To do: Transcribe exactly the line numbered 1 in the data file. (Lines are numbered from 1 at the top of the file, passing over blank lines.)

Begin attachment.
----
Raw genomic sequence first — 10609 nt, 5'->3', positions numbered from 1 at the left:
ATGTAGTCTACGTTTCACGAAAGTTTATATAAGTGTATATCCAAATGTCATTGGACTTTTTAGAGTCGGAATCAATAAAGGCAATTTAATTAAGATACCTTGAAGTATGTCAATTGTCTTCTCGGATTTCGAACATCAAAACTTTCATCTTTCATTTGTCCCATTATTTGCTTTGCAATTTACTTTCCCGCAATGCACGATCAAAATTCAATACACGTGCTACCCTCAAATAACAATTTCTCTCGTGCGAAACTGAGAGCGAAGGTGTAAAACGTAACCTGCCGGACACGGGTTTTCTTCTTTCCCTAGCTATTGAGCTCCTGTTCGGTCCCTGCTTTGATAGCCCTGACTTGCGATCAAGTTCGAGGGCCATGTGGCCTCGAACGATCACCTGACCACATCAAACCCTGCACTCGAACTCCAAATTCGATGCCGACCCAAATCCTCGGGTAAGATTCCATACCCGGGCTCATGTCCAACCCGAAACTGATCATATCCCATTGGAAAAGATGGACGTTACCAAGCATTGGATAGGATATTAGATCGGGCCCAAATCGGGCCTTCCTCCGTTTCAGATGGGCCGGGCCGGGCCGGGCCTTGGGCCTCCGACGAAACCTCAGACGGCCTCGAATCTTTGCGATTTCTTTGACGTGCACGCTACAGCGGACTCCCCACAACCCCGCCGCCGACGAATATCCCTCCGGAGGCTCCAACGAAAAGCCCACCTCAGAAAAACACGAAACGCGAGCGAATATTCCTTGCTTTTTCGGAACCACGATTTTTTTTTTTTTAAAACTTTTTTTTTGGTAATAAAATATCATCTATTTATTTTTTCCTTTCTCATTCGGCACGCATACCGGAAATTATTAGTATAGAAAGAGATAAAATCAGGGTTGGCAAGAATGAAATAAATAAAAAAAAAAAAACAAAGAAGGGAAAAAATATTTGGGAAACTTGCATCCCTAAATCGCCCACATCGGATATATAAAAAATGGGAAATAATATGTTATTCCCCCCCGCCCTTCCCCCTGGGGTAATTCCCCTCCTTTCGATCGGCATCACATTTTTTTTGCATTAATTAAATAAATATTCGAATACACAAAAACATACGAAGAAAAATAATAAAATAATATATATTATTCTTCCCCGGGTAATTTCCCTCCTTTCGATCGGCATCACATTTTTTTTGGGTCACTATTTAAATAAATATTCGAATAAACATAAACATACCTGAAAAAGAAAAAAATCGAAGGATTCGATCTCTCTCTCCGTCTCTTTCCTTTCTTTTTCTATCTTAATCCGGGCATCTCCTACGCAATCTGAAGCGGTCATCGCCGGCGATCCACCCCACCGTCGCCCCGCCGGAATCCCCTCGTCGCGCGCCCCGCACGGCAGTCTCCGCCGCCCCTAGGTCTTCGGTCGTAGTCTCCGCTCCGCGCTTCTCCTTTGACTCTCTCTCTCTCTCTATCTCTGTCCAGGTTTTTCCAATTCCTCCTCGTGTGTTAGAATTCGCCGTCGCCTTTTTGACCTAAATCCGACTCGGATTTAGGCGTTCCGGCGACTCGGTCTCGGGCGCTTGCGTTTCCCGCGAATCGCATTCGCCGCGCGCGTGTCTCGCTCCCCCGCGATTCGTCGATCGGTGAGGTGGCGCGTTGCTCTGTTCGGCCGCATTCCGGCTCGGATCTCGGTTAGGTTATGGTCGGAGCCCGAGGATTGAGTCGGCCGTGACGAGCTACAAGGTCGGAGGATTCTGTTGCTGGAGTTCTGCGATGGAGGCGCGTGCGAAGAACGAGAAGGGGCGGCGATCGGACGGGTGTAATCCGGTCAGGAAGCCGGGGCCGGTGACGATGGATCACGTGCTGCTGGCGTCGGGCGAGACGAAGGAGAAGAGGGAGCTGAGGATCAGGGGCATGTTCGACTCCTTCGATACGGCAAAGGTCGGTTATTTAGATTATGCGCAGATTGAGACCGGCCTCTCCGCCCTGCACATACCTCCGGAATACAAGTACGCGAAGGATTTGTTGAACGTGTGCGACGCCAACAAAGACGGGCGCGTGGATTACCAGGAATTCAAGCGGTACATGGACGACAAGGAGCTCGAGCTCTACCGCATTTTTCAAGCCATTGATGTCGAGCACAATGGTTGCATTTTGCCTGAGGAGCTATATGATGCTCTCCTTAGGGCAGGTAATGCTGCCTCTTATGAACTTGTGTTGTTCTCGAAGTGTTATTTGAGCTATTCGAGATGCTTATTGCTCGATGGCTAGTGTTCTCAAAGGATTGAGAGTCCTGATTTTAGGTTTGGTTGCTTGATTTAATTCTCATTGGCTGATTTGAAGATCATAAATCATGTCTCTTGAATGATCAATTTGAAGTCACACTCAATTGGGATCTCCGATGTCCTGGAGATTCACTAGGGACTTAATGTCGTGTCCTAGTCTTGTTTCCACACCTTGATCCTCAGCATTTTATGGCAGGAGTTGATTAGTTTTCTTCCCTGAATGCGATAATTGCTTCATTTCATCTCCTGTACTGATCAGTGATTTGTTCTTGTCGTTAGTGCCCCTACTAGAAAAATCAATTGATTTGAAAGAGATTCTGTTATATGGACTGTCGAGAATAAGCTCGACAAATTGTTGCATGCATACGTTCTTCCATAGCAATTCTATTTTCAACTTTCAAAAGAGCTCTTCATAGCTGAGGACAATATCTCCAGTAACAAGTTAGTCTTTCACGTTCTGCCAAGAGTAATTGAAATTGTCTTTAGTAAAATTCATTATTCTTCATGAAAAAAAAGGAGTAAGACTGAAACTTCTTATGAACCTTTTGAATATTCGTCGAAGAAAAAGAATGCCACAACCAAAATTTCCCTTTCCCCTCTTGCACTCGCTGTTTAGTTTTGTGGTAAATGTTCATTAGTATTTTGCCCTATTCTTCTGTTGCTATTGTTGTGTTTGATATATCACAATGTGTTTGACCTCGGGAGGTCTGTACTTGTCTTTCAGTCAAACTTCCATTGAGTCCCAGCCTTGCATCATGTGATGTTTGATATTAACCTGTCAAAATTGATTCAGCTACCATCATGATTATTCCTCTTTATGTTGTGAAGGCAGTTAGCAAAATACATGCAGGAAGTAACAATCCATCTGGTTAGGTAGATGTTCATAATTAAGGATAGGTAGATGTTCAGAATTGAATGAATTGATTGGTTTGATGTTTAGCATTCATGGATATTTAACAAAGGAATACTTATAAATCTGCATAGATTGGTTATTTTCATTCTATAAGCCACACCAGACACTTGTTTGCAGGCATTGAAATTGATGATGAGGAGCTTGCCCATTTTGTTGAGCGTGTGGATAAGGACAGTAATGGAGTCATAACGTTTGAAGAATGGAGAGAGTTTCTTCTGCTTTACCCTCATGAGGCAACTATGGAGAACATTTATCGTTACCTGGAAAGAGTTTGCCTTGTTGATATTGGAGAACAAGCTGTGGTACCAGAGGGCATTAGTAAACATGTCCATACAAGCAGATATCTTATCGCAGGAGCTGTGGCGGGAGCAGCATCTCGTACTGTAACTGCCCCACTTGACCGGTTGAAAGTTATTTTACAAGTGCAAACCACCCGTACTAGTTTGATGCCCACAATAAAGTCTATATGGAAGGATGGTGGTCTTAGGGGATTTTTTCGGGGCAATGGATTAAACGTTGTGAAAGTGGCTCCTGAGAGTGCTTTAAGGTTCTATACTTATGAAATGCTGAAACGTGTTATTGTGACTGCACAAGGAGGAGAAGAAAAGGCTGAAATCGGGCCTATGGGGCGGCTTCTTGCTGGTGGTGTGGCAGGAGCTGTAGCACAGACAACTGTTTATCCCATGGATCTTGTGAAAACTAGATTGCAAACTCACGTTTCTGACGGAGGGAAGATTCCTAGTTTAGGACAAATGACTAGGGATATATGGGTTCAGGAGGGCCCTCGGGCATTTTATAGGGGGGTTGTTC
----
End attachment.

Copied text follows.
Raw genomic sequence first — 10609 nt, 5'->3', positions numbered from 1 at the left: